UK house prices
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After four months of house prices falling in the UK, Halifax says they have begun to stabilise.

In its latest house price index, the lender says that the monthly price change between December and January was 0%.

The average house price is now £281,684, down from last month’s average of £281,713.

However, the average price has fallen by 3.6% over the quarter, and the annual price still shows positive growth of 1.9%.

Halifax highlights that the rate of annual growth in house prices slowed down in January in all regions and nations.

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‘2023 has brought some stability to UK house prices’

Kim Kinnaird, the director of Halifax Mortgages, said: “The start of 2023 has brought some stability to UK house prices, with the average house price remaining largely unchanged in January at £281,684, a very small decrease on December.

“We expected that the squeeze on household incomes from the rising cost of living and higher interest rates would lead to a slower housing market, particularly compared to the rapid growth of recent years.

“As we move through 2023, that trend is likely to continue as higher borrowing costs lead to reduced demand.”

She added: “For those looking to get on or up the housing ladder, confidence may improve beyond the near-term.

“Lower house prices and the potential for interest rates to peak below the level being anticipated last year should lead to an improvement in home buying affordability over time.”

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‘Long-predicted house price crash’

Phil Tennant, the chief operating officer of iBuyer UPSTIX, said: “Despite some commentators taking a 0.6% rise in asking prices in January as evidence that the long-predicted house price crash was a myth, Halifax’s figures, which record the price at the time of mortgage approval rather than the more optimistic prices on listings, are a reliable indicator that prices will continue to fall.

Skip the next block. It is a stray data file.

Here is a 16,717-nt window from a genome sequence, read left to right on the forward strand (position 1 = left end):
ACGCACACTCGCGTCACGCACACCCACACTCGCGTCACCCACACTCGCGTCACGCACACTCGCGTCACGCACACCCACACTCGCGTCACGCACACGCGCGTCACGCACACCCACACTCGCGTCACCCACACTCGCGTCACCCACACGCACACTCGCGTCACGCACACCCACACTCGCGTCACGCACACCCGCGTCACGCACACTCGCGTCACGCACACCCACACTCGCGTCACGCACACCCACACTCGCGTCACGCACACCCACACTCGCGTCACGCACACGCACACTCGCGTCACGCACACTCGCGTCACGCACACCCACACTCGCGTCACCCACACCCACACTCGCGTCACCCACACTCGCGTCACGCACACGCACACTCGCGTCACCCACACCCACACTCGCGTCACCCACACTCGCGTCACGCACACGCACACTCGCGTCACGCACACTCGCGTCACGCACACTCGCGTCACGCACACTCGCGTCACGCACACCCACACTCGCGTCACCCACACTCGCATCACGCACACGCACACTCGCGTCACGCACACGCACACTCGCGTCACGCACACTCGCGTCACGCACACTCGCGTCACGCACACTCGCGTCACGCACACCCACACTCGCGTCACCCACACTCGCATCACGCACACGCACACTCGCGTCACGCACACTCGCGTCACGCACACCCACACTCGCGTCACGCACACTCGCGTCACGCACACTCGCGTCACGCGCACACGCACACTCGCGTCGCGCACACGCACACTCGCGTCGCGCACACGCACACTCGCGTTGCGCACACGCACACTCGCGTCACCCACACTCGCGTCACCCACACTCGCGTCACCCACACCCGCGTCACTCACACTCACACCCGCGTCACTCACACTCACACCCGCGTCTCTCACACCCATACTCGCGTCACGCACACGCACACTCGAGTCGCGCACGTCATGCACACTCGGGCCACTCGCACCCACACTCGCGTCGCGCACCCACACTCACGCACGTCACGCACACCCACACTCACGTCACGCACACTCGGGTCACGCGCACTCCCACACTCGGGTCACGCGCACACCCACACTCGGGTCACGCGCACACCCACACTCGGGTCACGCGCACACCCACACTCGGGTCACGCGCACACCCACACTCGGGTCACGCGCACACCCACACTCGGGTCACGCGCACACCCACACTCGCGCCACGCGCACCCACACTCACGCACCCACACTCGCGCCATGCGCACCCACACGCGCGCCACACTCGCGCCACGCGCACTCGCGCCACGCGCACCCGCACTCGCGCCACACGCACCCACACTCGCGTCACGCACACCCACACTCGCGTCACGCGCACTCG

“Extrapolating the trend since values peaked in August 2022, the market seems to be following the trajectory of the 2008 crash, having dropped 2.3% in five months.

“Yet when and where the market will bottom out is still very much an open question.”

He adds: “Realistically, it’s those currently part way through transactions that will be suffering the most. A cool market greatly increases the risk of broken chains, which are already endemic.”

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‘The shock of the mini-Budget at the end of September’

Jeremy Leaf, a north London estate agent and former RICS residential chairman, said: “It was inevitable that the shock of the mini-Budget at the end of September, which prompted a steep rise in mortgage rates and the inexorable increase in the cost of living, would have an impact on the housing market.

“However, since the turn of the year, buyers and sellers have been slowly coming to terms with the changed environment. “Buyers are negotiating hard, especially the considerable number who are largely equity-driven or not even dependant on mortgage finance so won’t show up in these figures.”

‘Confidence within the financial and housing markets’

Tomer Aboody, a director at MT Finance, said: “There are signs of a little more confidence within the financial and housing markets, which has brought some stability to the latter with property prices relatively unchanged.

“As the Prime Minister is pushing to halve inflation, and with Swap rates falling or at least stabilising at more affordable levels, buyers are feeling more hopeful although expectations are having to be managed due to tighter affordability.

“A possible mantra for the year ahead is for buyers to stay sensible and beware of overstretching themselves. Homes will be there to be bought but at a level which should suit the individual buyer’s affordability.”

Source: Property 118

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